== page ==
2. With regard to the TAR the EU supports a broad review of the science, impacts adaptation and mitigation strategies, technology options and socio-economic issues as carried out in the 2nd Assessment Report. The structure is largely a matter for the IPCC but the EU would make the following observations: it would support option II on the structure of the TAR and would encourage an increased focus on the regional impact of climate and the greater integration of social economic aspects. It would also wish to see some assessment of the impact of policies and measures to mitigate and adapt to climate change as well as the impact of inaction. It would also be useful in furthering our understanding of global greenhouse gas processes to compare total emissions from developing and developed countries' inventories with emissions calculated from global flux cycles.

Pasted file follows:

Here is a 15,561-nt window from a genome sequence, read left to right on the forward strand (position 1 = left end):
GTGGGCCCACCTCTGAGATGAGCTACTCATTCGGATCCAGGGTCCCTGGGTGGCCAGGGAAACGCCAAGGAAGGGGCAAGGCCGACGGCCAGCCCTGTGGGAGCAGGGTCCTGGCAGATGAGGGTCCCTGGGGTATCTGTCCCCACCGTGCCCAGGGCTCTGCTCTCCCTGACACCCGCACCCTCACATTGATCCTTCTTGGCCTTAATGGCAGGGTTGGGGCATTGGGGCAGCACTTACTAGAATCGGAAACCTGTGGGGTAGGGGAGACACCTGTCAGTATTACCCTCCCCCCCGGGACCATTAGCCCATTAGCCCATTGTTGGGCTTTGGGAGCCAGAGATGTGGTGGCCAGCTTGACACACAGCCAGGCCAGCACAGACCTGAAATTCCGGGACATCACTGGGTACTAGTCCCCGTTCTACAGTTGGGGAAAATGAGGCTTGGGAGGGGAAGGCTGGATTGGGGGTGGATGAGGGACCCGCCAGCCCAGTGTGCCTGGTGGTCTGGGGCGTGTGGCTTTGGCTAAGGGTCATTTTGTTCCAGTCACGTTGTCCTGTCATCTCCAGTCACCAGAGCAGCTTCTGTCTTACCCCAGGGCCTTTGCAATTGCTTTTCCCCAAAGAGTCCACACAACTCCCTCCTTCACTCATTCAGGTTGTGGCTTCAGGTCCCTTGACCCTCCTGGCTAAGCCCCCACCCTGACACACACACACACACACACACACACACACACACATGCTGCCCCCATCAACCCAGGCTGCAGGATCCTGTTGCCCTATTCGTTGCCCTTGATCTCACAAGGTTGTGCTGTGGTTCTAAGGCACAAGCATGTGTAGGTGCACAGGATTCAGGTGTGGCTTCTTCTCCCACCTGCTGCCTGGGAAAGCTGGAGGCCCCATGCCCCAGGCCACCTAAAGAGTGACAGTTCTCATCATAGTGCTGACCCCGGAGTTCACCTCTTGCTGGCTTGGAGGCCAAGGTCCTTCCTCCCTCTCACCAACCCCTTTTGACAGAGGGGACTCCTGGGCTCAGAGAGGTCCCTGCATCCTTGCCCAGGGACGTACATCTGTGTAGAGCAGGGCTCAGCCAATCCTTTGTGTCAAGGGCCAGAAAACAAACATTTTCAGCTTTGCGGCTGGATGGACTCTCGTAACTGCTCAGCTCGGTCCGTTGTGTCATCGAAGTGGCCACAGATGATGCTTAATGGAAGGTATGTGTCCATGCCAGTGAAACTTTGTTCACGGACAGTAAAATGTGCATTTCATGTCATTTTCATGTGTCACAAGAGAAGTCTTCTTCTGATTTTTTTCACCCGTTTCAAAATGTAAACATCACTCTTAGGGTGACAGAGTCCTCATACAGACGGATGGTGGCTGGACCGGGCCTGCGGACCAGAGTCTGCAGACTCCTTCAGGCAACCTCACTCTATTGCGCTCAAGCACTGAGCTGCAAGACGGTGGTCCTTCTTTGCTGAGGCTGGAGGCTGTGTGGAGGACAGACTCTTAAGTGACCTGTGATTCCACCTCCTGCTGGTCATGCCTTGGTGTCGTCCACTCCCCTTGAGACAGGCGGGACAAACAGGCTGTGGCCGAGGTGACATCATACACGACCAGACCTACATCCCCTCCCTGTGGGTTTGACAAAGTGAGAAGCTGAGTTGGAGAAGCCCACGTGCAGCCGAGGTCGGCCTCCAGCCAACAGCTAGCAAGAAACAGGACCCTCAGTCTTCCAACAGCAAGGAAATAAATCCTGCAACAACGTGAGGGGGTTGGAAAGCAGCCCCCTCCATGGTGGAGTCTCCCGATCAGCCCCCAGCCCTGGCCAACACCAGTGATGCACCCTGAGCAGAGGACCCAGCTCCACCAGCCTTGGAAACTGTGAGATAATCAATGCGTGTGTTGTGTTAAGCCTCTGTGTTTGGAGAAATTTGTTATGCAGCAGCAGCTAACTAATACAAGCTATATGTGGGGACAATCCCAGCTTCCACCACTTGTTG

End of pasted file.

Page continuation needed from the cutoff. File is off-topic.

3. The EU would strongly support the preparation, in addition to the full three volume assessment, of an over-arching report synthesising the results of the assessment and answering key questions which are of relevance to the Parties to the Convention and the future Protocol, and dealing with cross-cutting issues not easily covered in the working group reports. In preparing a synthesis report the IPCC should consider working closely with the FCCC secretariat and invite some policy makers into working groups as advisors.

4. With regard to the contents of the synthesis report, the EU would like the IPCC inter alia to address the following questions:

what further progress has been made in detection and attribution of climate change, both at a global and regional level.

for a range of non-intervention scenarios for the future of all greenhouse gas emissions and sinks and aerosols, what are the resulting atmospheric concentrations

of greenhouse gases and aerosols, the global and regional climatic changes and associated impacts.